CEDAR RAPIDS – Here’s the thing. In all of professional sports, there’s nothing more difficult than hitting a baseball.
It goes beyond taking a round ball and trying to strike it with a round bat. That round ball can come at you from multiple angles at 100 miles per hour, breaking in or fading away, sinking or even rising.
Hitting it is an incredible skill, for sure. Then when you can do it using only one eye, that’s beyond incredible.
Tanner Vavra is beyond incredible.
The Cedar Rapids Kernels infielder has played high school, junior college and Division I college baseball, was drafted professionally last June and is in his second season in the Minnesota Twins organization. And he has accomplished all those things despite being blind in his right eye.
I don’t call it a disability, Vavra said last month at Veterans Memorial Stadium. You’ll hear it around here in the clubhouse. I’ll make jokes, the guys will make jokes. I’m good with that. As long as it’s in good humor and stuff, I have fun with it. I do. But I can’t afford to look at it as a disability because excuses start happening and you start putting blame on it. As soon as you start doing that, your competitive edge is gone. The chip on my shoulder is gone. I don’t know what type of player I’d be without that chip.
Vavra, 24, is the son of Twins third-base coach Joe Vavra. He was three years old and on a fishing trip with his parents in the state of Washington when the first of two life-altering freak accidents occurred.
Supposed to be near his father’s side, Tanner wandered away just as Joe Vavra cast his pole backward. Somehow, someway the hook at the end of the pole stuck in Tanner’s eye, spinning him completely around.
Multiple surgeries were performed to repair his lens and cornea, and a contact lens helped him to 20-25 vision. But seven years later, Tanner was playing football at a friend’s birthday party.
A pass was thrown his way, he and another kid went up to catch it. You can probably guess the rest of the story.
Vavra was inadvertently poked in his right eye, detaching the retina. A few weeks later, he and his family learned his vision could not be saved this time.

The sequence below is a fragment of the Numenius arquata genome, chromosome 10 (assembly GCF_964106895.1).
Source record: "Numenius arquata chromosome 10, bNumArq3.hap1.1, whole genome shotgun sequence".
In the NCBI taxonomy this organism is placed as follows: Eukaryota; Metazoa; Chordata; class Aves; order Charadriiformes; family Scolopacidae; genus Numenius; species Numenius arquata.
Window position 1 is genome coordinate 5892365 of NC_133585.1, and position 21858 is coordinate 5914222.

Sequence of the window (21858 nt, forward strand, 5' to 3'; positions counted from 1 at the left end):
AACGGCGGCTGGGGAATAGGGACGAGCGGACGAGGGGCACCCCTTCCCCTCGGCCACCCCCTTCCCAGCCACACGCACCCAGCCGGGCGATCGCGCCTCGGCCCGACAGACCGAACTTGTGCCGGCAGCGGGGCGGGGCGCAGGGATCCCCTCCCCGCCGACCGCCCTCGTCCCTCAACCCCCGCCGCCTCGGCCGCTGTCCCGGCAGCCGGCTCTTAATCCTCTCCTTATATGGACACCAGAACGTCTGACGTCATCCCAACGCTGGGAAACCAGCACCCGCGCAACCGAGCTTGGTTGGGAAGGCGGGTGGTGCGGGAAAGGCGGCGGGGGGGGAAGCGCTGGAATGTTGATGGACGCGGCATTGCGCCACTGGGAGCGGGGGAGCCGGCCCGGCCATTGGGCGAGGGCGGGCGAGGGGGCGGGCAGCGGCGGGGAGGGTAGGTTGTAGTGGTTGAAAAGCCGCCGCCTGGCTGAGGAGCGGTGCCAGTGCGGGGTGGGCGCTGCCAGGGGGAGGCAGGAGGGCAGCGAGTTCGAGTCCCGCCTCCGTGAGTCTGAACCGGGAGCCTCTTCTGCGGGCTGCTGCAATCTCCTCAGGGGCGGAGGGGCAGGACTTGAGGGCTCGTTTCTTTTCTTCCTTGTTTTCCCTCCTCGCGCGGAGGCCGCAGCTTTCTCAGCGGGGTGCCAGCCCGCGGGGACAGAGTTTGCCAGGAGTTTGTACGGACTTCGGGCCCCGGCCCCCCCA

The right eye is cursed, he said. That’s the way I look at it.
As engaging a young man as you’ll meet, Vavra smiled when he said that, so seemingly at ease with the tragedies. He admits it has taken awhile to get to that point.
It’s been a lot of late nights, a lot of tears over the years, a lot of pain, he said. It’s pain, it is when you go through something like this. It’s tough, probably tougher for my parents to see their child go through it than it was for me. I’m just grateful for them.
I have never felt sorry for myself. I have never been allowed to. As soon as I started feeling sorry for myself, dad was there to snap me back in line. Or my mom. They’d say Hey, I don’t want to hear it.’ I’d be stupid to say I don’t wonder What if?’ My junior college coach always used to joke about it. He’d have never met me if I had two eyes. But I think in the long run this is a blessing. God has a plan, and this was just my plan. So far I’m liking the results of it.
Vavra played junior college ball in Madison, Wis., then two years at Valparaiso University in Indiana. The Twins drafted him in the 30th round, and he hit .246 in 42 games last season for Elizabethton in the Rookie-level Appalachian League.
He has mostly played second baseman for the Kernels.
It tells you the type of athlete he is, to be able to do what he does, Manager Jake Mauer said. The challenges he faces, he takes on full bore. He doesn’t back away. That seems to be his personality. He’s happy to be a professional, but he wants it. If you ask him right now, he’ll say his goal is to play in the big leagues, as it should be. He’s going to do everything in his power to give himself the best chance. He is doing everything he can do, without a doubt.
It means everything, said Vavra, who has a brother, Treycen, who is likely to be drafted this year from Division II powerhouse Florida Southern and another, Terrin, who is tearing it up in the prep ranks in Wisconsin. It means hard work pays off in the long run. I’ve worked at this since I was three years old, trying to prove people wrong and be able to play with what they call a disability. It’s good. It’s great for people who have similar disabilities. From college to getting drafted last year, I’ve had several people contact me, people in the same situation or who know someone in the same situation. It’s kind of gratifying, I’d say, to know that I’m helping somebody somewhere, when really I’m just working to play baseball.
Vavra was a switch hitter growing up, but has hit from the right side only since his second accident. He said he has never considered playing baseball with only one eye to be potentially dangerous, pointing out he has 20-15 vision in his left eye and is able to react quickly and normally to inside pitches that might strike him.
It’s the same with grounders that take bad hops.
It wasn’t always easy, he said. I wasn’t always the easiest person to get along with, especially growing up. Kids can be mean. That’s kind of where I got the fire to work and prove people wrong. Luckily, my parents never listened to the doctors who doubted, people who doubted. They just always said When he can’t compete, he’ll know it. We’re not going to take him out (of baseball) when he’s still doing what he’s doing.’ I really owe a lot to them.
He was asked if he has ever given thought to maybe someday reaching the major leagues, getting that first hit and being greeted on the bases by his father. He just smiled again.
Read more: http://thegazette.com/2014/04/01/despite-being-blind-in-one-eye-kernels-vavra-chases-big-league-dreams/#ixzz30JynSnDN